Located along Jetty Road just off Highway 1 north of the Moss Landing Harbor on the Monterey Bay. This stretch of beach offers high quality beach break waves with steep take-offs and grinding tubes. Pumps on a north or west swell from 2ft-10ft. Although there can be many peaks along the beach the most consistent peaks are just north of the harbor jetty where the waves tend to be slightly smaller. Paddling out along the jetty will get you to the peaks, even when its big.

Freight Trains

The next most consistent area is a few hundred yards north. The waves here are generally a foot or two larger than the jetty. Both spots offer high quality waves. The waves at Moss Landing tend to break with power as they roll in unrestricted out of deep water. A mere 100 yards off the harbor entrance the bottom drops from 3 fathoms to 75 fathoms as a finger of the much deeper Monterey Canyon stretches in. You really have to pay attention at this spot as set waves seemingly pop-up as they approach the shore.

Moss Landing beach used to be a heavily defended local spot back in the 1970ís and 80ís. Vibes were not positive. Today, the beach is more well known, and the area is patrolled by State Park Rangers who carry guns and will happily arrest you if you get into a fight. There is a State Park fee to park along Jetty Road but the rangers will give you ten minutes to run a surf check.

A WORD OF CAUTION...

Some of the heaviest vibes come from the ocean locals not the land locals! And these locals usually win the fights. The three corners of the feared RED TRIANGLE are Bodega Bay, The Farralon Islands, and Monterey Bay. This is Great White territory and many of the beaches are exposed to the open ocean. Although Great White Shark attacks are rare and more people die from lightning strikes each year, lightning has a much larger pool of potential victims. Play it smart. Play it smart. Play it smart. You can call a near-by State Park Ranger office and ask about shark sightings in the area you wish to surf.

BIG SUR

FULLERS

Level: A

Fullers is located about 3 miles south of the Big Sur State Park Ranger Station. Hard to find because highway 1 runs high above the shoreline. Look for a large pullout on the ocean side of the highway with large boulders used as a guardrail. From this pullout you can look straight down at the peak. Parking is located 100 yards south on the mountain side of the highway. Directly across the parking pullout, next to a telephone pole, is the trail head. The trail is a long switch back all the way to the beach. Bring water and some food for the hike - youíll want it for the return trip back to your car.

Fullers is an extremely powerful wave and can hold south swells from 4-20+ feet. Breaking on a submerged point/reef, the peak offers rights and lefts but the lefts are longer and stronger, and can be very hollow! Entry into the water is not always easy when the swell is big. Rocks dominate the shoreline directly in front of the peak, but the current pushes west along the beach to a safer exit/entry point.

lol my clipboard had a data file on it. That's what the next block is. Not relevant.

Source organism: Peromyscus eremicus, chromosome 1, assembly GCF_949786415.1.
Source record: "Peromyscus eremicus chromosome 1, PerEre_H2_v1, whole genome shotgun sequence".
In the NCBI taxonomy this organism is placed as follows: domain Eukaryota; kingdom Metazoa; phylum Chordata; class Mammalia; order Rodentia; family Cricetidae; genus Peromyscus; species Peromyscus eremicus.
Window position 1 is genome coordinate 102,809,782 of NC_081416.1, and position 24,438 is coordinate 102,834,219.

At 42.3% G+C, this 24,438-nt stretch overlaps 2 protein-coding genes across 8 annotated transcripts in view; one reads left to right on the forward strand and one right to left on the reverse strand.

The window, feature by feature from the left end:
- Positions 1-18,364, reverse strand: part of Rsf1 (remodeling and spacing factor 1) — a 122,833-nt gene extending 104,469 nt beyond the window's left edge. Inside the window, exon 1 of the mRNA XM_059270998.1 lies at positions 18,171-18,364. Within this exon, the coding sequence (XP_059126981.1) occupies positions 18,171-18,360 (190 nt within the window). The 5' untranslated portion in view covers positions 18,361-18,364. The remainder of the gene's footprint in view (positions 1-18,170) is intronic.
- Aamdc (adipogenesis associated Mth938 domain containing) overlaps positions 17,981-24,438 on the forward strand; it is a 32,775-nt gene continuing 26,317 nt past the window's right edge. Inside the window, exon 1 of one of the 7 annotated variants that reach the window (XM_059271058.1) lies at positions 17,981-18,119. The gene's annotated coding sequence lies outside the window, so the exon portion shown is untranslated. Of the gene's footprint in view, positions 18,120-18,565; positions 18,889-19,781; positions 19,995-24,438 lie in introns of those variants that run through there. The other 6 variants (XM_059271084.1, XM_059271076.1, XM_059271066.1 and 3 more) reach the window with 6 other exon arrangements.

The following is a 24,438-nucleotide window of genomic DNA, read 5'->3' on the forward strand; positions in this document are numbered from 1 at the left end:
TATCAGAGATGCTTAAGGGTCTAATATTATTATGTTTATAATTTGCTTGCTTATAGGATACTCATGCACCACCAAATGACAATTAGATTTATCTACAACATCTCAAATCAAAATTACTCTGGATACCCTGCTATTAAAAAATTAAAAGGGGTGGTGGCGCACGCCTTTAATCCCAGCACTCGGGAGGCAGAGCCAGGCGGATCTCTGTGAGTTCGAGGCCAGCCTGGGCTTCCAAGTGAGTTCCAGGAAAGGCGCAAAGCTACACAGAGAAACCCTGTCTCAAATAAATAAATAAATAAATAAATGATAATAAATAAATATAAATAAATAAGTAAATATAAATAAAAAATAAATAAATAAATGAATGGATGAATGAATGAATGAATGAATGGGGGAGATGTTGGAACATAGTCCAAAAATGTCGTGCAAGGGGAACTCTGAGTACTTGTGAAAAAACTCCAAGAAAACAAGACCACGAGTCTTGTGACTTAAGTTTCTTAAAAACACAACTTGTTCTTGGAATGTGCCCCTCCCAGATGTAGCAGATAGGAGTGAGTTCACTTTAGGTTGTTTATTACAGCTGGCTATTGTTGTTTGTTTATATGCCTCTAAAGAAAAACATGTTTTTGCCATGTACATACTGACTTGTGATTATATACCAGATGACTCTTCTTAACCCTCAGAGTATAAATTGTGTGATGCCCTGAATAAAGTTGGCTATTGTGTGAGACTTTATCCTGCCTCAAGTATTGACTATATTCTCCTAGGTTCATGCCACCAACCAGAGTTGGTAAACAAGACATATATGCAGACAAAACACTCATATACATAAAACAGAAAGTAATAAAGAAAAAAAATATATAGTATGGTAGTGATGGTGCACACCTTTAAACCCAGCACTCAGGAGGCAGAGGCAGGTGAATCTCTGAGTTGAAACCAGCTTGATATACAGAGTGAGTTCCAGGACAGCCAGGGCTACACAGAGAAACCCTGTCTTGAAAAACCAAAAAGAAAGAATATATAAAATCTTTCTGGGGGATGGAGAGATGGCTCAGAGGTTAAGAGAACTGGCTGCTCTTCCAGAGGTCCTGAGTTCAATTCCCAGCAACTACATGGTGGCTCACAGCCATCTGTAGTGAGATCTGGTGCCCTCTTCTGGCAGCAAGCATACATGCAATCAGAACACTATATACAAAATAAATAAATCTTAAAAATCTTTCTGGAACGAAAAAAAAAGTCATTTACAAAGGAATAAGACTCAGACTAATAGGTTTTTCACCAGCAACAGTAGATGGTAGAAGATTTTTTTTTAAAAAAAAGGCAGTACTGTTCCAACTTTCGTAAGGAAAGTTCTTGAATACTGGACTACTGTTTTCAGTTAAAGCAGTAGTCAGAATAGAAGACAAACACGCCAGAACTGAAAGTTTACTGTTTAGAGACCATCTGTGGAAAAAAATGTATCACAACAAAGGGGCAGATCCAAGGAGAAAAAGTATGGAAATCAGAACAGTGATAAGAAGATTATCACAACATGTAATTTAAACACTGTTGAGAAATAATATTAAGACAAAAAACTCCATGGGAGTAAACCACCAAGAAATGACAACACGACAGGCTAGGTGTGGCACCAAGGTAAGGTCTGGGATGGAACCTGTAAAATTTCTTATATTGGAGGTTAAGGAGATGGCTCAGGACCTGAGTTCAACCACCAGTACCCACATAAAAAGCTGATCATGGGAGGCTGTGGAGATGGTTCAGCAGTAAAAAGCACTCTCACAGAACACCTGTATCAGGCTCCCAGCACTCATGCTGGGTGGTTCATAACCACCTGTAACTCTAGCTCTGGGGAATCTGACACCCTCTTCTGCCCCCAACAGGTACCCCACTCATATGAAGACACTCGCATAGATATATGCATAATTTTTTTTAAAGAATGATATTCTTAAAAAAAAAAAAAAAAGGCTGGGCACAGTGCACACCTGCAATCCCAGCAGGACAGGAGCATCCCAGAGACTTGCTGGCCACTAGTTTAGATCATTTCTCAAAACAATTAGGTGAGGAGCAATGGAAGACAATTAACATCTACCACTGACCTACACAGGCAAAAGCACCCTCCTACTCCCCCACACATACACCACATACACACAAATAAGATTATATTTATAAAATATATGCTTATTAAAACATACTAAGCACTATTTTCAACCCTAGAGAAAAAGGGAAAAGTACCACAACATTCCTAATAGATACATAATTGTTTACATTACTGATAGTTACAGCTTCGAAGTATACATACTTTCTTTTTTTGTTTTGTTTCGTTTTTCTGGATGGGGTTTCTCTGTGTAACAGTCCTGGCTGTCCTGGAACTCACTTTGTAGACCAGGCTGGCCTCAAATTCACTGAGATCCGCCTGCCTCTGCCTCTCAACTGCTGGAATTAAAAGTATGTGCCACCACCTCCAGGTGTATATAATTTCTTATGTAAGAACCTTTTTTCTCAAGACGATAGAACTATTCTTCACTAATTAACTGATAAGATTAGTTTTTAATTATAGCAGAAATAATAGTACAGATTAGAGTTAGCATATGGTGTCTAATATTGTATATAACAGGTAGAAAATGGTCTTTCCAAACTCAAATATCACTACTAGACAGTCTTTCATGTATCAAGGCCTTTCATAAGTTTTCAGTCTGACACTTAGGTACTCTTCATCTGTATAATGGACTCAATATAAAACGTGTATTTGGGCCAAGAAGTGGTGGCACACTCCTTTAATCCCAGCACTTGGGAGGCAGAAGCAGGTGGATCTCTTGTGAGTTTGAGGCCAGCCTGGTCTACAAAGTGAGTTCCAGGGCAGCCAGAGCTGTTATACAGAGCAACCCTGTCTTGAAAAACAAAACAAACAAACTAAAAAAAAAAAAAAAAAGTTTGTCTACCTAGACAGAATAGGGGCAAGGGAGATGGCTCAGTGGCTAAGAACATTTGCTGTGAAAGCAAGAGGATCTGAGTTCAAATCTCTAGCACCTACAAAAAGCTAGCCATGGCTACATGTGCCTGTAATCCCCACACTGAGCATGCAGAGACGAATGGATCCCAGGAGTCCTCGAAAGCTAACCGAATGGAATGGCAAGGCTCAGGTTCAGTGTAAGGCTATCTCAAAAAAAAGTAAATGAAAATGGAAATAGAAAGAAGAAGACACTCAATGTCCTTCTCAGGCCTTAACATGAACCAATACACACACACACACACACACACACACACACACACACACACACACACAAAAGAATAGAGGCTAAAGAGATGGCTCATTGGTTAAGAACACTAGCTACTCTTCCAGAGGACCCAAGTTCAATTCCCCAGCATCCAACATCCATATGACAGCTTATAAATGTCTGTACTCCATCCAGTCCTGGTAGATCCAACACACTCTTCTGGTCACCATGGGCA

Fullers beach is as beautiful as they come in Big Sur. As you reach the bottom of the trail turn right along the shoreline and you will shortly come to a cobblestone/sandy beach with a high waterfall cascading down from the Big Sur mountains. Turning left at the foot of the trail takes you to Cheerios, a short stretch of rocky beach accented by crescent pockets of sand. When the waves are big, Cheerios is the place to paddle out from. Once through the shore break youíre in the deep water. Beware, the current pushes you towards the peak, do not to get inside of the peak when paddling out from Cheerios as it will put you right on top of the rocks on the inside.

Even though Fullers is no longer a central coast secret spot, the local vibes have always been heavy. Fullers gets crowded because most surfers do not want to make the hike back up the mountain after a two hour surf session. Most prefer to hang out on the beach and rest up for two or three more sessions. Besides, the area is so beautiful itís hard to pick up and leave.

Camping is not allowed on the beach and it is not recommended to leave your car overnight in the pullout area. Do not attempt to access the beach from the driveway at the pullout. This is a private driveway clearly marked No Trespassing and offers no beach access. Surfers are not welcome! The campgrounds in Big Sur are only minutes away.

SAFETY TIPS FOR FULLERS

Take plenty of food and water.

Use the buddy system. Itís a long way to any help.

Take added time to study the conditions before paddling out.

If the vibes are heavy, play it cool. Remember, punching someone is felony assault and the courts in Monterey do not care who took off on who. If you throw the first punch-youíre going to jail. Period!!

 



CALIFORNIA SPORTS PARADISE
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CALIFORNIA'S ON-LINE MAGAZINE FOR OUTDOOR SPORTS